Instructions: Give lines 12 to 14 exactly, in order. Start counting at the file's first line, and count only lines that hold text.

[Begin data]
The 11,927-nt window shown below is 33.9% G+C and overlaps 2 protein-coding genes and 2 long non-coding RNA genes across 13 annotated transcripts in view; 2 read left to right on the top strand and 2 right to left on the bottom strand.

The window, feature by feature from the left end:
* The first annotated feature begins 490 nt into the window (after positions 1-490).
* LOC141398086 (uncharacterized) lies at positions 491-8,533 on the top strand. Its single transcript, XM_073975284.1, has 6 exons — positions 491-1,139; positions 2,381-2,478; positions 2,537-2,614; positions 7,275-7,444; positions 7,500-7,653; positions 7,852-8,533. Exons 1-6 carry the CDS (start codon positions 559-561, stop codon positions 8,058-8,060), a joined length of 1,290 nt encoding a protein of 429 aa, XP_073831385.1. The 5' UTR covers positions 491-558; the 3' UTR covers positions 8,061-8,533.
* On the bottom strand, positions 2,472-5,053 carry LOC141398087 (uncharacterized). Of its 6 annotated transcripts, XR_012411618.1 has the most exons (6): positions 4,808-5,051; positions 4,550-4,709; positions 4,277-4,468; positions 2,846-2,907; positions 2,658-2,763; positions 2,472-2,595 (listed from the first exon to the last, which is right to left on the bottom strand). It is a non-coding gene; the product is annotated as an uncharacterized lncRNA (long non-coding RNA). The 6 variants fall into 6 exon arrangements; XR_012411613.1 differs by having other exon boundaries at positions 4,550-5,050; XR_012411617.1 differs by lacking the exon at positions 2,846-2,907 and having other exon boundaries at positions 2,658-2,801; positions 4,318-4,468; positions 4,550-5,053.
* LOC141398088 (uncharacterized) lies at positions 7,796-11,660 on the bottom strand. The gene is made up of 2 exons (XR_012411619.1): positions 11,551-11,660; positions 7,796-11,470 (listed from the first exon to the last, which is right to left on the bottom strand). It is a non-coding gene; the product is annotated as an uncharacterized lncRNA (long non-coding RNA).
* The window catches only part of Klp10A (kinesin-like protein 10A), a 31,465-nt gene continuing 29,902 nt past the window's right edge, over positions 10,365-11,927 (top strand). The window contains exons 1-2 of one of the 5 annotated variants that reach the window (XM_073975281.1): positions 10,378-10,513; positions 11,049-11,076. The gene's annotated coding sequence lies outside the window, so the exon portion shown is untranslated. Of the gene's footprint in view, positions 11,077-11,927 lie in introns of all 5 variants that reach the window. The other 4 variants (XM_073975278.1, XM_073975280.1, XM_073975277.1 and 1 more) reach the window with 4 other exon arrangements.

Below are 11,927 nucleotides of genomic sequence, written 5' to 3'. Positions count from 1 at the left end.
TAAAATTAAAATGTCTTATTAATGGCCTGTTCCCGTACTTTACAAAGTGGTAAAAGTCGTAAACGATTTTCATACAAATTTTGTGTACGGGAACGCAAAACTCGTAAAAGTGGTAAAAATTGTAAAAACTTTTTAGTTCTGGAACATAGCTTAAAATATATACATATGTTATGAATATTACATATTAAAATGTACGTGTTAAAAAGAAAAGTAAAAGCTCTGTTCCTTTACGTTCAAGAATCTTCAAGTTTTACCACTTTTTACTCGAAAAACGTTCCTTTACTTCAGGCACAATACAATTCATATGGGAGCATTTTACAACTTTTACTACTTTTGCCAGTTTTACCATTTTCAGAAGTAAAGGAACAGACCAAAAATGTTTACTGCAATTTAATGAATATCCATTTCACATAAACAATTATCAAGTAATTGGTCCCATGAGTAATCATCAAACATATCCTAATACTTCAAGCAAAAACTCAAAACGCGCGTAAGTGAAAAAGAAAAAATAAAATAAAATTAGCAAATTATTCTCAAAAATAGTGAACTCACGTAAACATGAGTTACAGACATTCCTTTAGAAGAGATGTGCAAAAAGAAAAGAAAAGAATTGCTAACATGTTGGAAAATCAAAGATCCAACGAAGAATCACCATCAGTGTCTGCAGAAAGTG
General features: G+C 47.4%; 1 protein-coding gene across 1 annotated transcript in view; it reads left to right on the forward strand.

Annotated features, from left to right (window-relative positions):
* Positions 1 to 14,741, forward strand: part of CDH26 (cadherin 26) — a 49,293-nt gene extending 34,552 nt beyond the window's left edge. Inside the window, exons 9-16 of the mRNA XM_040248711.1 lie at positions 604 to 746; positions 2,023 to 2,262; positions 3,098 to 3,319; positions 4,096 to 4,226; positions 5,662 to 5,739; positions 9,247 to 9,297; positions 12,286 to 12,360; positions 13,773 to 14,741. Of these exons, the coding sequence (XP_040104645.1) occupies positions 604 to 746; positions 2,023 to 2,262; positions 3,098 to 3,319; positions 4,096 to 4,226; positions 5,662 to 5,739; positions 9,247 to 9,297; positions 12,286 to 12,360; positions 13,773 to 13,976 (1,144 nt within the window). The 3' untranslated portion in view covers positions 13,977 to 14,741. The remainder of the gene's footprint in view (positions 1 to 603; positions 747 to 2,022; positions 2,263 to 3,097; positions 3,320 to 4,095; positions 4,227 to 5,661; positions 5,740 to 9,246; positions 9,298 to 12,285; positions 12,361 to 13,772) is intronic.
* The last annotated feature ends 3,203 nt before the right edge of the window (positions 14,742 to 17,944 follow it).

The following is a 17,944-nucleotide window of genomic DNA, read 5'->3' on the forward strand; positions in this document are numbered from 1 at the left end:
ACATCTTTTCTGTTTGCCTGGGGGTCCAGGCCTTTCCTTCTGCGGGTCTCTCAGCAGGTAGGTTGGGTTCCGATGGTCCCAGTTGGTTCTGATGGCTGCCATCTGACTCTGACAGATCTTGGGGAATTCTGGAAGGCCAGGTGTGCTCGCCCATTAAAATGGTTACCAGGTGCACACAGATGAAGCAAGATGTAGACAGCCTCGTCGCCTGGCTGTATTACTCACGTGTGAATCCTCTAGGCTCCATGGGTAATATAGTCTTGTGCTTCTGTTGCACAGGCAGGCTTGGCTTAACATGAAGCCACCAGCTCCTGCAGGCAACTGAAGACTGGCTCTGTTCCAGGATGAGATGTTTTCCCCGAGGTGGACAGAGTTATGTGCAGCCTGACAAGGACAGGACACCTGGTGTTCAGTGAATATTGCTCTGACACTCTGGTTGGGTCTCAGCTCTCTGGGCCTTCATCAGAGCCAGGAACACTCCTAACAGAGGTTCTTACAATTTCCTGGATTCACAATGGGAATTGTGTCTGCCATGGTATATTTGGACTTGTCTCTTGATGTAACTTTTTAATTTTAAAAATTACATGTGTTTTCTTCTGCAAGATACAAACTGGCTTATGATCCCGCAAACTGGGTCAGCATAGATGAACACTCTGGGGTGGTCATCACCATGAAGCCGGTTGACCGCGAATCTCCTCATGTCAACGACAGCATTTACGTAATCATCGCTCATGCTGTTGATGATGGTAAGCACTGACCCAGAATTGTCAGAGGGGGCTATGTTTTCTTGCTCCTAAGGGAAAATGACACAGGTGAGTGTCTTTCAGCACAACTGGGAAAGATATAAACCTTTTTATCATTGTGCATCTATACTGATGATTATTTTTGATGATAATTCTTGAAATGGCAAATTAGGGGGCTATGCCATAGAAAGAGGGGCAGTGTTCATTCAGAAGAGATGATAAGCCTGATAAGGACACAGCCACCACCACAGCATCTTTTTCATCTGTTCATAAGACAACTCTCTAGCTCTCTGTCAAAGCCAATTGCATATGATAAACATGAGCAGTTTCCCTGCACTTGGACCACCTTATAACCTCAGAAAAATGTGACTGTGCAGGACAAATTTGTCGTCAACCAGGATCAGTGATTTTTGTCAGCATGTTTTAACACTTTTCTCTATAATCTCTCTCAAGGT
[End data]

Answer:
* Positions 1 to 14,741, forward strand: part of CDH26 (cadherin 26) — a 49,293-nt gene extending 34,552 nt beyond the window's left edge. Inside the window, exons 9-16 of the mRNA XM_040248711.1 lie at positions 604 to 746; positions 2,023 to 2,262; positions 3,098 to 3,319; positions 4,096 to 4,226; positions 5,662 to 5,739; positions 9,247 to 9,297; positions 12,286 to 12,360; positions 13,773 to 14,741. Of these exons, the coding sequence (XP_040104645.1) occupies positions 604 to 746; positions 2,023 to 2,262; positions 3,098 to 3,319; positions 4,096 to 4,226; positions 5,662 to 5,739; positions 9,247 to 9,297; positions 12,286 to 12,360; positions 13,773 to 13,976 (1,144 nt within the window). The 3' untranslated portion in view covers positions 13,977 to 14,741. The remainder of the gene's footprint in view (positions 1 to 603; positions 747 to 2,022; positions 2,263 to 3,097; positions 3,320 to 4,095; positions 4,227 to 5,661; positions 5,740 to 9,246; positions 9,298 to 12,285; positions 12,361 to 13,772) is intronic.
* The last annotated feature ends 3,203 nt before the right edge of the window (positions 14,742 to 17,944 follow it).

The following is a 17,944-nucleotide window of genomic DNA, read 5'->3' on the forward strand; positions in this document are numbered from 1 at the left end: